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Zambians need partnerships to beat unemployment

TODAY, Zambian workers join most parts of the world in commemorating International Labour Day. This is a day set aside annually to celebrate the accomplishments of workers.
This year’s celebrations are being held under the theme “Building Partnerships for Sustainable National Development Through Decent Job Creation and Social Justice’’.
This year’s theme speaks to Zambians on the need to build partnerships to accelerate development and subsequently create more decent jobs.
True to this year’s theme Zambia’s development progress and job creation agenda has been to some extent impeded by a culture of individualism in Zambia.
Unlike other countries whose citizens find it easy to team up in pursuit of projects and opportunities, most Zambians would rather go it alone even when they lack capacity to handle such. Actually, some individuals would rather let the opportunity be lost rather than calling for partnership.
This is the mindset that has stunted businesses and slackened the country’s development process.
On the other hand some foreigners come poor and before long they are running big businesses and are rich.
One example is that of Indians. Indians are known to have a culture of unity and partnership; this explains their success in business.
One does not need to conduct research to know that foreigners command a larger business share in our economy because theirs are huge businesses worth millions of dollars while most Zambians are clustered in “tuntemba” kind of businesses. One of the reasons foreigners tend to be successful is that they have mastered the secret of partnerships.
On the other hand, Zambians are still struggling with petty jealousies and competition among themselves.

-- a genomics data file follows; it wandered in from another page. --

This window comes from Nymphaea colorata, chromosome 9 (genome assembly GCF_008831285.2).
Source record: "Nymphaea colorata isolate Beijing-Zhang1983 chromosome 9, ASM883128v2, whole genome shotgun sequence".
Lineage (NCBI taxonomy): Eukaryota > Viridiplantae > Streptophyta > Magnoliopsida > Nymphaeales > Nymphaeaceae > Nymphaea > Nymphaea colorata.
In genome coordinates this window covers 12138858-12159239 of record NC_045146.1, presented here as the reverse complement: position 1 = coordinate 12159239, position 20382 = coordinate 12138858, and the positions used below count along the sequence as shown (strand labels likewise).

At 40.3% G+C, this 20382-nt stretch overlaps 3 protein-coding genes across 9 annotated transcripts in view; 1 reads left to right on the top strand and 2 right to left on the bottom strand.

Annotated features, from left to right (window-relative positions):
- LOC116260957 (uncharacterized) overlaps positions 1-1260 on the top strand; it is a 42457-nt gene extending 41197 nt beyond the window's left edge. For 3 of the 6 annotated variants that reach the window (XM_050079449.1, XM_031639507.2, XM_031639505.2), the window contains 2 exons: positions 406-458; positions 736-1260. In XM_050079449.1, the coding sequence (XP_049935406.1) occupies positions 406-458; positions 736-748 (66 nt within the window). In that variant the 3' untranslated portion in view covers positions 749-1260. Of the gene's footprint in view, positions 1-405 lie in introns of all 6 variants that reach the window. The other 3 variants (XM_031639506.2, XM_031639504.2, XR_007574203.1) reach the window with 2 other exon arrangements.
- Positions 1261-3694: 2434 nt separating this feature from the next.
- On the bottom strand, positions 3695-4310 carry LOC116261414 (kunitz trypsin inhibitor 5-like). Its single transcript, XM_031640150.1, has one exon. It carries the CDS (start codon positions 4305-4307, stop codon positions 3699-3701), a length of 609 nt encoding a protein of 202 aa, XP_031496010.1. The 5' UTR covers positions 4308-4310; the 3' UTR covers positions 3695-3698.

As long as Zambians still remain self-centred, we will not make much progress in our development agenda and creation of decent jobs will continue being a fallacy.
Good policies alone are not enough, there is need for mindset change.
Let this Labour Day, reignite the spirit of unity in our business community as was exhibited by our founding fathers during the liberation struggle.
While our forefathers played a key role in liberating the country politically, the current business men and women have the obligation to bring economic emancipation. This is the only way to bring about decent job creation and social justice.
Economic liberation will only come when Zambians stop looking at themselves as competitors and embrace partnerships to penetrate sectors which need huge capital like mining and construction.
As long as Zambians cannot embrace partnerships to enhance their capacity there are business opportunities they will never be able to cease.
There is a Bemba saying that, “Umunwe umo tausala inda” translated, one hand cannot pick out a louse.  This saying emphasises the importance of partnerships and that one person cannot do what many can do together.
Time and again we have heard lamentations by supermarkets when pressured to have local produce that some Zambian farmers fail to meet demand consistently.
This indicates failure by farmers to form partnerships with others growing similar crops to build capacity to be able to meet demand consistently.
This kind of attitude has prevented many businesses from growing to a level where they can create more and decent jobs.
Take for example malls, most of these, probably over 90 percent are owned by foreigners. Does it mean we cannot have even 100 Zambians or more coming together to build such infrastructure? Why do we have to wait for foreigners?
This also applies to mines, don’t we have Zambians with money which if put together can successfully run the mines.
In the construction industry it is the same story. Currently all the big contracts are being won by foreigners because they have the capacity while Zambians pick the crumbs due to lack of capacity. This is because each company wants to go it alone out of sheer greediness.
Unfortunately the failure by Zambian businesses to partner in pursuit of opportunities has robbed the country of development and job opportunities.
This is because the money earned by foreign companies is externalized to develop their countries and create jobs for their people leaving Zambians jobless.
As we celebrate this important day let all Zambians ponder on how they can contribute to sustainable national development where decent jobs and social justice will be a reality.

The author is Zambia Daily Mail editorials editor.